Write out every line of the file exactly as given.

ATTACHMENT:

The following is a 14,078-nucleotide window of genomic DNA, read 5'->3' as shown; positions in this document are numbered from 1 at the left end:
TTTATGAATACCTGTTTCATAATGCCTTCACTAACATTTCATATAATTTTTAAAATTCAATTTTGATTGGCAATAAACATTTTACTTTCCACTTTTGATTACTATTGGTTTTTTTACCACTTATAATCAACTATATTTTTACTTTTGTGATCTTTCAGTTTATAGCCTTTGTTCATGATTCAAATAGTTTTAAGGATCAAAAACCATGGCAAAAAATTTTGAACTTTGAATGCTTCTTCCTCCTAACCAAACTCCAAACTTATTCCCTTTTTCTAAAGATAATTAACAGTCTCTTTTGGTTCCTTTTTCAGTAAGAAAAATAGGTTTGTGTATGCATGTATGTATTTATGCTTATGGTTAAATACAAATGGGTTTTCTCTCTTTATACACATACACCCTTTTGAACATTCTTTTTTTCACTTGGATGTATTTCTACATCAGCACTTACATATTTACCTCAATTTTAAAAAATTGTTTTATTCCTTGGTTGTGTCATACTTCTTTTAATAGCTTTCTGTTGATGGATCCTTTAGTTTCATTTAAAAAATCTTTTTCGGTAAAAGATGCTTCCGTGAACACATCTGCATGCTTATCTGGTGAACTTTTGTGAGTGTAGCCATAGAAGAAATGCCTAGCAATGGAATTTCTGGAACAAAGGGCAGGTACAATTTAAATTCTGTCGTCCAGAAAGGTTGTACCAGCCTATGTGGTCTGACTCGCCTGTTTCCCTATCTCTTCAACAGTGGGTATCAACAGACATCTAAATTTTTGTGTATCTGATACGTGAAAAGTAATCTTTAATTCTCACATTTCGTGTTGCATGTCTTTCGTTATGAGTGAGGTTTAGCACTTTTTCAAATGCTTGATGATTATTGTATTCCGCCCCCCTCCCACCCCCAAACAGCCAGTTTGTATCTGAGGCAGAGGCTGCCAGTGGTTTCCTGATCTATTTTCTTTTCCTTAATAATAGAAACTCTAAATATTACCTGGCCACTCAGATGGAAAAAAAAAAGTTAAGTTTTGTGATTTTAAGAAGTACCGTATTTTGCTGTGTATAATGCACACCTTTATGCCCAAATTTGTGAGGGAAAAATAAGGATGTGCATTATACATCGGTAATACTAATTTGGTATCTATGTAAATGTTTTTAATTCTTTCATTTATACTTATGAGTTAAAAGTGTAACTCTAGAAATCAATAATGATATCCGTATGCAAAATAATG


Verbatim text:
The following is a 14,078-nucleotide window of genomic DNA, read 5'->3' as shown; positions in this document are numbered from 1 at the left end:
TTTATGAATACCTGTTTCATAATGCCTTCACTAACATTTCATATAATTTTTAAAATTCAATTTTGATTGGCAATAAACATTTTACTTTCCACTTTTGATTACTATTGGTTTTTTTACCACTTATAATCAACTATATTTTTACTTTTGTGATCTTTCAGTTTATAGCCTTTGTTCATGATTCAAATAGTTTTAAGGATCAAAAACCATGGCAAAAAATTTTGAACTTTGAATGCTTCTTCCTCCTAACCAAACTCCAAACTTATTCCCTTTTTCTAAAGATAATTAACAGTCTCTTTTGGTTCCTTTTTCAGTAAGAAAAATAGGTTTGTGTATGCATGTATGTATTTATGCTTATGGTTAAATACAAATGGGTTTTCTCTCTTTATACACATACACCCTTTTGAACATTCTTTTTTTCACTTGGATGTATTTCTACATCAGCACTTACATATTTACCTCAATTTTAAAAAATTGTTTTATTCCTTGGTTGTGTCATACTTCTTTTAATAGCTTTCTGTTGATGGATCCTTTAGTTTCATTTAAAAAATCTTTTTCGGTAAAAGATGCTTCCGTGAACACATCTGCATGCTTATCTGGTGAACTTTTGTGAGTGTAGCCATAGAAGAAATGCCTAGCAATGGAATTTCTGGAACAAAGGGCAGGTACAATTTAAATTCTGTCGTCCAGAAAGGTTGTACCAGCCTATGTGGTCTGACTCGCCTGTTTCCCTATCTCTTCAACAGTGGGTATCAACAGACATCTAAATTTTTGTGTATCTGATACGTGAAAAGTAATCTTTAATTCTCACATTTCGTGTTGCATGTCTTTCGTTATGAGTGAGGTTTAGCACTTTTTCAAATGCTTGATGATTATTGTATTCCGCCCCCCTCCCACCCCCAAACAGCCAGTTTGTATCTGAGGCAGAGGCTGCCAGTGGTTTCCTGATCTATTTTCTTTTCCTTAATAATAGAAACTCTAAATATTACCTGGCCACTCAGATGGAAAAAAAAAAGTTAAGTTTTGTGATTTTAAGAAGTACCGTATTTTGCTGTGTATAATGCACACCTTTATGCCCAAATTTGTGAGGGAAAAATAAGGATGTGCATTATACATCGGTAATACTAATTTGGTATCTATGTAAATGTTTTTAATTCTTTCATTTATACTTATGAGTTAAAAGTGTAACTCTAGAAATCAATAATGATATCCGTATGCAAAATAATG